Twin thoroughbreds to part ways after three years together
Pair are by Craigsteel out of Kerry's Kingdom
An incredibly rare set of twin thoroughbreds who have been almost inseparable since birth are being busily prepared for their future careers.
Foaled on April 7, 2016, the twins are both by the late Craigsteel - sire of talented hurdler Wholestone - and out of Kerry's Kingdom, with the smaller of the two named Craig's Kingdom and his larger sibling Kerry Steel.
Such is the paucity of twin thoroughbreds that the duo are the only living pair registered in Britain and Ireland in 2016.
Grania Barrett bred them at her farm near Kilbrittain in County Cork which overlooks Courtmacsherry Bay, and her daughter Roisin Shanahan recalls how Kerry's Kingdom defied the odds to produce a pair of healthy, living foals.
"Our vet did spot twins," she says, "but they were too close together so he couldn't squeeze them. He came back a week later and could find only one, so we assumed she had only one foal.
"The mare was huge. She went two weeks over, was as big as a house and could barely waddle, and when she started foaling, I could feel two heads and knew we might have twins. I pushed one back and got the smaller twin out first, and that left enough room for the other to be foaled.
"We gave Kerry's Kingdom the year off after that as it wouldn't have been right to put her back in foal. She's got a Curtain Time colt foal at foot and is back in foal to Pillar Coral. It's all boys that she's had."
Shanahan also notes: "There would be sibling rivalry but that's just a coltish thing anyway. They'd be trying to bite the legs off each other, rearing and whatnot. They're typical boys but with completely different personalities.
"The smaller twin is probably the hardier of the two - he's a real fighter. They both had colic as foals a week apart. I don't know whether that's a twin thing or what. The smaller twin had it one Sunday, and then the bigger fella had it the following weekend."
Shanahan and her mother regularly take young thoroughbreds they have bred and reared to local shows and says that they have reaped the benefits from those days out.
"We find the shows are a good education for thoroughbreds - travelling in the box, going to shows, seeing other animals around them," says Shanahan.
"We find it's a good help for them and nothing fazes them afterwards. They're well handled and able to show, so there's a lot of pre-work already done when preparing them for the sales. The bigger twin has been lunging with the roller on so he's used to a lot of things.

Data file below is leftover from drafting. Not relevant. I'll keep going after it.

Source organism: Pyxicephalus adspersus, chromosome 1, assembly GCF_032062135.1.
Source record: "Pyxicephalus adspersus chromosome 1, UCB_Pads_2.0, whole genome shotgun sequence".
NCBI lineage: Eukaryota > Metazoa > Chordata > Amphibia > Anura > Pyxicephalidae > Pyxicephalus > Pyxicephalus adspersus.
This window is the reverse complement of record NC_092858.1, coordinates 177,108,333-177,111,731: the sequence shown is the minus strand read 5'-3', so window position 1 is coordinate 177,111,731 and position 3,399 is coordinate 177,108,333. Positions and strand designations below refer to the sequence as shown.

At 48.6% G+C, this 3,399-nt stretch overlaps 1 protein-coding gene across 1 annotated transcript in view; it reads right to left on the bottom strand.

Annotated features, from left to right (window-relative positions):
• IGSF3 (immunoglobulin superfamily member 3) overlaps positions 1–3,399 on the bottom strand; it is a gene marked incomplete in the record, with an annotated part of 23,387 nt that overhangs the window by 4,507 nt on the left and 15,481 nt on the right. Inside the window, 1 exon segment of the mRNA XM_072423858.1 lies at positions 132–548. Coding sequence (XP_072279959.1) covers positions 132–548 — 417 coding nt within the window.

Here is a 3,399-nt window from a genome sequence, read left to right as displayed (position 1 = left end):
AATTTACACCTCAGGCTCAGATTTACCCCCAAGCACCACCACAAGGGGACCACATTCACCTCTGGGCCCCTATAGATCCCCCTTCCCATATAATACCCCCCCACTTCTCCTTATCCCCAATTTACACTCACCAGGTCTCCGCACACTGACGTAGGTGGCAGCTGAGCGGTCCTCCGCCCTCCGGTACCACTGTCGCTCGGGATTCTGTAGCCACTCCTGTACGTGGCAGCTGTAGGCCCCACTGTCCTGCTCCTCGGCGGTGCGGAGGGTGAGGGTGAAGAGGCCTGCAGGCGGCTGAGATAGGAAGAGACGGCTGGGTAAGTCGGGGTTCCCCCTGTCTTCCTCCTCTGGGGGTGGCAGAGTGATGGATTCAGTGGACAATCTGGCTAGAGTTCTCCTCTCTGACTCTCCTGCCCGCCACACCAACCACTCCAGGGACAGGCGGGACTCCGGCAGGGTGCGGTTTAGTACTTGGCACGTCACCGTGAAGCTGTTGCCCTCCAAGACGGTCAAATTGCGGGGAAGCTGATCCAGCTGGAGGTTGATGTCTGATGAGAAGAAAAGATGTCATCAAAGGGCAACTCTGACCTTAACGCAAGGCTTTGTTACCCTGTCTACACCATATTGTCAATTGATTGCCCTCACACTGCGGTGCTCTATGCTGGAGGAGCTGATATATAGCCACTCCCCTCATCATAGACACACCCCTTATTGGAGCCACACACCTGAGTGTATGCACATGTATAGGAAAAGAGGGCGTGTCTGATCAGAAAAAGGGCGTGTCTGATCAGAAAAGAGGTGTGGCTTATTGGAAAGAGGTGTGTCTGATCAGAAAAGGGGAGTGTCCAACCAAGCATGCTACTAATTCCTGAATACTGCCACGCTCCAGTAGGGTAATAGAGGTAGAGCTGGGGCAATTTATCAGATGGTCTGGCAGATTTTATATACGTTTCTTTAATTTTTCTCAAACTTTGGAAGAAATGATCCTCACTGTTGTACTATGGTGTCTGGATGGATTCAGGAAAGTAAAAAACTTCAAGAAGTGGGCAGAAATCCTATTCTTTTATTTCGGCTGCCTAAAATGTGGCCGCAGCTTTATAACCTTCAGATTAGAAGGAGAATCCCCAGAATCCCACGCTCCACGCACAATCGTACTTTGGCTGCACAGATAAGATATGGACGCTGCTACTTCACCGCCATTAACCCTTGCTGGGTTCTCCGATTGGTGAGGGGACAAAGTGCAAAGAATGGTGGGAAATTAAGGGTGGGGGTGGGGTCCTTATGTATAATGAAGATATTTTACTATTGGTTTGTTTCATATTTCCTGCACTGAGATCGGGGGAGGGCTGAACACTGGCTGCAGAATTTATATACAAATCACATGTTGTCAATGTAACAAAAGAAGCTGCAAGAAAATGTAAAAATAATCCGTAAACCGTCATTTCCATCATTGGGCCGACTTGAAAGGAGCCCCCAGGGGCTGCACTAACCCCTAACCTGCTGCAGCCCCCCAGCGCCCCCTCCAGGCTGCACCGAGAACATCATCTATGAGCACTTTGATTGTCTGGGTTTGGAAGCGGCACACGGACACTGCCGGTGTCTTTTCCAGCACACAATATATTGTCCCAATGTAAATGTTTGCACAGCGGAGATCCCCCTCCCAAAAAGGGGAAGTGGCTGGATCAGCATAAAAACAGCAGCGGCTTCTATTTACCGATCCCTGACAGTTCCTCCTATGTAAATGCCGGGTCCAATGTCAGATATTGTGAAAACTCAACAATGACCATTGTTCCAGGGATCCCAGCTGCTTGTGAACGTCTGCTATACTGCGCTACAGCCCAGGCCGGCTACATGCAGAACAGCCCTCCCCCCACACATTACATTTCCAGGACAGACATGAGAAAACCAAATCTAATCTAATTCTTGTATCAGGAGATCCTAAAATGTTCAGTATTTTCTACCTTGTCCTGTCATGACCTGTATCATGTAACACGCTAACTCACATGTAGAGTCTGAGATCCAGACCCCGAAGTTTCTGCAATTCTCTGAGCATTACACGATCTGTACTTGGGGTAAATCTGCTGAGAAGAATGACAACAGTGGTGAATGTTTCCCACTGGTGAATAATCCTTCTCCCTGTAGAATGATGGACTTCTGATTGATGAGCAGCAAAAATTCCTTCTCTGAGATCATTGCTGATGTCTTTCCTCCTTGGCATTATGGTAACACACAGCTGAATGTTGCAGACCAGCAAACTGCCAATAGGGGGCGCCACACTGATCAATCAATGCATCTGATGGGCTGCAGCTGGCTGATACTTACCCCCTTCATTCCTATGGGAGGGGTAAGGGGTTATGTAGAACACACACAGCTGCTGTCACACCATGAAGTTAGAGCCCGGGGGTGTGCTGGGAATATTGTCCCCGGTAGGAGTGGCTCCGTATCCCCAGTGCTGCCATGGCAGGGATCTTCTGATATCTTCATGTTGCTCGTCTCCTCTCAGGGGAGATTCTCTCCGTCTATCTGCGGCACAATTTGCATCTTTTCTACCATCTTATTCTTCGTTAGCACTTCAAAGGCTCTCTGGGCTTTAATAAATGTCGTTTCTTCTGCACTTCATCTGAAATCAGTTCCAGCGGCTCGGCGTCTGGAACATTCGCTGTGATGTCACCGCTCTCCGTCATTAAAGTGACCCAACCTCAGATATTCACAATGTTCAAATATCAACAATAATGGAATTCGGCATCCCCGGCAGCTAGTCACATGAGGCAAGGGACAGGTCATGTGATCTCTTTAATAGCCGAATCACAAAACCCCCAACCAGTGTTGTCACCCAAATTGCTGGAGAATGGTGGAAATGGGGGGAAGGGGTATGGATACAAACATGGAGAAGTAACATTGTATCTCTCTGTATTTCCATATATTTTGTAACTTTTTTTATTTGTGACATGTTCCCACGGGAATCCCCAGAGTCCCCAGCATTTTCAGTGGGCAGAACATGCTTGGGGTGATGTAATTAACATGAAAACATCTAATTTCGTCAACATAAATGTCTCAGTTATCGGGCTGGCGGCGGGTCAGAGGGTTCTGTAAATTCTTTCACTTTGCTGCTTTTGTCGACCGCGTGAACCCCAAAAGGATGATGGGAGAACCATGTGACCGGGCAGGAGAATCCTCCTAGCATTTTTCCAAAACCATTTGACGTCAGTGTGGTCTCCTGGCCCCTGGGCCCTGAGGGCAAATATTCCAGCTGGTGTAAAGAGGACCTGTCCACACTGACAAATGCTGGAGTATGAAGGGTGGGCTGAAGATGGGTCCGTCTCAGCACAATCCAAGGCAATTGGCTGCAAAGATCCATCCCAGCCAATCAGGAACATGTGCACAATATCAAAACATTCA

"They've both won prizes - the only problem was that they both had to compete against each other. The bigger fella won every class bar one that he was entered in last year. We took him to another show this year but unfortunately there aren't as many opportunities to show three-year-olds."
The twins are bred for the jumping game, with Kerry's Kingdom a Persian Brave mare whose own dam Rudai Deasa was a winning half-sister to the black-type jumpers Kerrys Cottage and Knights Of Kerry.
Much of the family were raced by the Island Bridge Racing Club, a small Kerry-based syndicate whose members included the late, great photographer Liam Healy and Barrett, who looked after the broodmares and youngstock belonging to the syndicate.
Kerrys Cottage, who once won two point-to-points the same week, is the dam of four-time winner Always On The Run and has a Diamond Boy filly at foot.
Knights Of Kerry also finished a creditable eighth to Davids Lad in the 2001 Irish Grand National, though sadly suffered a fatal fall when contesting the La Touche Cup at Punchestown in 2002.
As for the foals, after three years of sharing the same paddock, the time has come for them to embark on their future careers, though their breeder has different paths in mind for each of them.
Kerry Steel is destined for the Tattersalls Ireland August Sale this month as lot 758, while the diminutive Craig's Kingdom has a number of options after demonstrating his agility over obstacles as well as on the level.
"We're sending the larger twin to the Tattersalls Ireland August Sale," says Shanahan.
"The smaller twin is only around 14.1 or 14.2 hands high, so we've done a bit of loose schooling and jumping with him. He could either go pony racing or showjumping, as he's a natural over obstacles. They're both two hardy National Hunt geldings and the smaller twin has options away from racing.
"We tried to sell Kerry Steel as a yearling, but having been a twin foal he was probably a bit small compared to the other yearlings who were there. We haven't schooled him yet but he actually jumped fences that we had up of his own accord, so we know they can both jump."
"We tend to sell them on when they get to that age," says Shanahan on their decision to move on the two youngsters.
"At one stage, the thoroughbreds were owned by the Island Bridge Racing Club. Liam Healy, who was in the syndicate and named all the horses, sadly died and so the club was disbanded after that.
"They used to race and sell them on from the point-to-point field, but now we sell them much younger and let someone else take the glory."